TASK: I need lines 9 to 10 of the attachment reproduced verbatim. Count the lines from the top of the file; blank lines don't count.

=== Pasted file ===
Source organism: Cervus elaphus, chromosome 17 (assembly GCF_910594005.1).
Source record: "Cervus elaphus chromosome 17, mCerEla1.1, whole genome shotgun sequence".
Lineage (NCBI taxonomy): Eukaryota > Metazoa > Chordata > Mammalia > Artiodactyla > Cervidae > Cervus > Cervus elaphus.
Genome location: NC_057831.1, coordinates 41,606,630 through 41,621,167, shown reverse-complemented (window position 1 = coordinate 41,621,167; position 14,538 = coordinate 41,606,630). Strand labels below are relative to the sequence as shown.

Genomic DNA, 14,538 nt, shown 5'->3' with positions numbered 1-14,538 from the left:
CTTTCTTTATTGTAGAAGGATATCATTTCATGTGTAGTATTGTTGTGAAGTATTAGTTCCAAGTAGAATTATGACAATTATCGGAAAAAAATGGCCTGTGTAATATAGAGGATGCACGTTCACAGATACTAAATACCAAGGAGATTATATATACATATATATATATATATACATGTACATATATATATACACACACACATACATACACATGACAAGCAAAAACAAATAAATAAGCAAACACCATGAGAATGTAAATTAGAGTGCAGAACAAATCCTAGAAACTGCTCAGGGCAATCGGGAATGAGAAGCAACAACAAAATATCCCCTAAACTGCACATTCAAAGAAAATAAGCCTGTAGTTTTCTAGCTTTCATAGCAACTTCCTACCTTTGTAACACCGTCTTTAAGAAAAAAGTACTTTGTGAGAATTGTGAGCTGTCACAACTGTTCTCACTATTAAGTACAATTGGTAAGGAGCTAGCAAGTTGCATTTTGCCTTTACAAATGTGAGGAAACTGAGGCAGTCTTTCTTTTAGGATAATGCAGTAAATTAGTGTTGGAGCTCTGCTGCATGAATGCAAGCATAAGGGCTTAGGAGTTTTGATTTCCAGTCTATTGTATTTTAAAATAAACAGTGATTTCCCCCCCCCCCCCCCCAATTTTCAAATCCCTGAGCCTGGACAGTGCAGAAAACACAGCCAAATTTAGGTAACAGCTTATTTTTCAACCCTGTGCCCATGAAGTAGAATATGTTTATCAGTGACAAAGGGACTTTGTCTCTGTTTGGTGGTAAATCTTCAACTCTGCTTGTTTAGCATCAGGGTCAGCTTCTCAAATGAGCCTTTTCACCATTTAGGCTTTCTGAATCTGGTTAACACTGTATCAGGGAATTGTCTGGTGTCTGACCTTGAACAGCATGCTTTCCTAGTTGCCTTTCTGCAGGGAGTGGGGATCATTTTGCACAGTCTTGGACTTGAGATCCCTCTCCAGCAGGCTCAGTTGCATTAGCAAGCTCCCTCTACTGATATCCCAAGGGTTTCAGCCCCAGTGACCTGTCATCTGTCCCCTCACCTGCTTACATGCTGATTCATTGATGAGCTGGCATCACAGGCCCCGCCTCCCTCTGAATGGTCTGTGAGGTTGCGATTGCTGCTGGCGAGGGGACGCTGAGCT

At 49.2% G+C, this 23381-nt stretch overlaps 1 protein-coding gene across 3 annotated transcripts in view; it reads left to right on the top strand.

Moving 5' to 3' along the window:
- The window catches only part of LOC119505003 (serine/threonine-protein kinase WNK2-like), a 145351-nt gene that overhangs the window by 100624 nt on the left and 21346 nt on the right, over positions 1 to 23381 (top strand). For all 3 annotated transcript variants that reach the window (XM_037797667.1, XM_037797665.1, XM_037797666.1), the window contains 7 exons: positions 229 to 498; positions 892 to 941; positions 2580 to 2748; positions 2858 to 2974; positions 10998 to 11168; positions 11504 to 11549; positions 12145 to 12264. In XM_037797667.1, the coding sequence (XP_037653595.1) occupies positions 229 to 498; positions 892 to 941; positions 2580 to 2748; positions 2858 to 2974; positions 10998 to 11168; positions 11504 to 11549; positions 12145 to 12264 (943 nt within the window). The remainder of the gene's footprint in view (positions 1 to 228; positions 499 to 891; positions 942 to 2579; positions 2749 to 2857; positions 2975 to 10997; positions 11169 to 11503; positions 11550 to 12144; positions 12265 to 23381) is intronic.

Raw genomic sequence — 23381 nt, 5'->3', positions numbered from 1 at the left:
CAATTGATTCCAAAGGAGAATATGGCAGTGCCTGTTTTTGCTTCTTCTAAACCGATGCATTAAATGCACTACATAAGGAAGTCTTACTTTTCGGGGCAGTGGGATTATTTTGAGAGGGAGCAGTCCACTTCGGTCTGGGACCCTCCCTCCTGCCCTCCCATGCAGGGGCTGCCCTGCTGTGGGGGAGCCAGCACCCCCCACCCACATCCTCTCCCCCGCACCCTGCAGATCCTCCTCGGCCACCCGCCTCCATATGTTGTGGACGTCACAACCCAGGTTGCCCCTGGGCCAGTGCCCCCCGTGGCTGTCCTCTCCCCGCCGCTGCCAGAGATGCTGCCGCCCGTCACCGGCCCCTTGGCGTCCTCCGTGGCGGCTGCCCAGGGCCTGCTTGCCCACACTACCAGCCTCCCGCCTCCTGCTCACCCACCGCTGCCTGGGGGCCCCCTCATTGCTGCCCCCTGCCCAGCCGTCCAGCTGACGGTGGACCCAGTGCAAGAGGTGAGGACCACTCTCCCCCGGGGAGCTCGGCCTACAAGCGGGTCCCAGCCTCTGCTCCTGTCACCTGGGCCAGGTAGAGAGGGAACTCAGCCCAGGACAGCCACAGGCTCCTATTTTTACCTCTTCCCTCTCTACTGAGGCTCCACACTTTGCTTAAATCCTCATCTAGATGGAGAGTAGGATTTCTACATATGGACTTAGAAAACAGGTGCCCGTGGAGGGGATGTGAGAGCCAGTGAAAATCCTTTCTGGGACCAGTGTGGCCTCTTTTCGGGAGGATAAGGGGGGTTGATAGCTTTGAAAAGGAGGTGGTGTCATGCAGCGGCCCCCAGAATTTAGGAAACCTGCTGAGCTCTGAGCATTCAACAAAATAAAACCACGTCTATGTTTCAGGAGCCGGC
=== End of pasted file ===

- The window catches only part of LOC119505003 (serine/threonine-protein kinase WNK2-like), a 145351-nt gene that overhangs the window by 100624 nt on the left and 21346 nt on the right, over positions 1 to 23381 (top strand). For all 3 annotated transcript variants that reach the window (XM_037797667.1, XM_037797665.1, XM_037797666.1), the window contains 7 exons: positions 229 to 498; positions 892 to 941; positions 2580 to 2748; positions 2858 to 2974; positions 10998 to 11168; positions 11504 to 11549; positions 12145 to 12264. In XM_037797667.1, the coding sequence (XP_037653595.1) occupies positions 229 to 498; positions 892 to 941; positions 2580 to 2748; positions 2858 to 2974; positions 10998 to 11168; positions 11504 to 11549; positions 12145 to 12264 (943 nt within the window). The remainder of the gene's footprint in view (positions 1 to 228; positions 499 to 891; positions 942 to 2579; positions 2749 to 2857; positions 2975 to 10997; positions 11169 to 11503; positions 11550 to 12144; positions 12265 to 23381) is intronic.

Raw genomic sequence — 23381 nt, 5'->3', positions numbered from 1 at the left: